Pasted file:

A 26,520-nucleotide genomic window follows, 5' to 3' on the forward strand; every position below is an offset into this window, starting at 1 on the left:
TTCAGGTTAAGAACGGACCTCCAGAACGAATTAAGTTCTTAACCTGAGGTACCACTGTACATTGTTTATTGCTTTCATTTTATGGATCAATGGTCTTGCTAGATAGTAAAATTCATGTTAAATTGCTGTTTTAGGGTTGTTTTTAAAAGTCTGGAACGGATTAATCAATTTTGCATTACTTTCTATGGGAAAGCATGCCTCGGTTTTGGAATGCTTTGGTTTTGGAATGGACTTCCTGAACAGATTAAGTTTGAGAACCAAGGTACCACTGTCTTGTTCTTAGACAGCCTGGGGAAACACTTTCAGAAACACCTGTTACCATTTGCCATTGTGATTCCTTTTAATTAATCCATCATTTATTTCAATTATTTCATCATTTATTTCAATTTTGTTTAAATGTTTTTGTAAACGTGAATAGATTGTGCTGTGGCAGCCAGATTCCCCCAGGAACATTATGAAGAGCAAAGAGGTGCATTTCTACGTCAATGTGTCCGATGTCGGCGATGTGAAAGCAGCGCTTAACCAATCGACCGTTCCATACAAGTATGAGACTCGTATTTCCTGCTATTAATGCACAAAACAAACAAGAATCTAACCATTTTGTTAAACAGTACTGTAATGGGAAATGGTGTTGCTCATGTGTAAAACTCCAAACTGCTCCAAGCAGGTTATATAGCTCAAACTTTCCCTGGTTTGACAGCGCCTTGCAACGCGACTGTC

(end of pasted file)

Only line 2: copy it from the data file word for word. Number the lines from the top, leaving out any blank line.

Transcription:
TTCAGGTTAAGAACGGACCTCCAGAACGAATTAAGTTCTTAACCTGAGGTACCACTGTACATTGTTTATTGCTTTCATTTTATGGATCAATGGTCTTGCTAGATAGTAAAATTCATGTTAAATTGCTGTTTTAGGGTTGTTTTTAAAAGTCTGGAACGGATTAATCAATTTTGCATTACTTTCTATGGGAAAGCATGCCTCGGTTTTGGAATGCTTTGGTTTTGGAATGGACTTCCTGAACAGATTAAGTTTGAGAACCAAGGTACCACTGTCTTGTTCTTAGACAGCCTGGGGAAACACTTTCAGAAACACCTGTTACCATTTGCCATTGTGATTCCTTTTAATTAATCCATCATTTATTTCAATTATTTCATCATTTATTTCAATTTTGTTTAAATGTTTTTGTAAACGTGAATAGATTGTGCTGTGGCAGCCAGATTCCCCCAGGAACATTATGAAGAGCAAAGAGGTGCATTTCTACGTCAATGTGTCCGATGTCGGCGATGTGAAAGCAGCGCTTAACCAATCGACCGTTCCATACAAGTATGAGACTCGTATTTCCTGCTATTAATGCACAAAACAAACAAGAATCTAACCATTTTGTTAAACAGTACTGTAATGGGAAATGGTGTTGCTCATGTGTAAAACTCCAAACTGCTCCAAGCAGGTTATATAGCTCAAACTTTCCCTGGTTTGACAGCGCCTTGCAACGCGACTGTC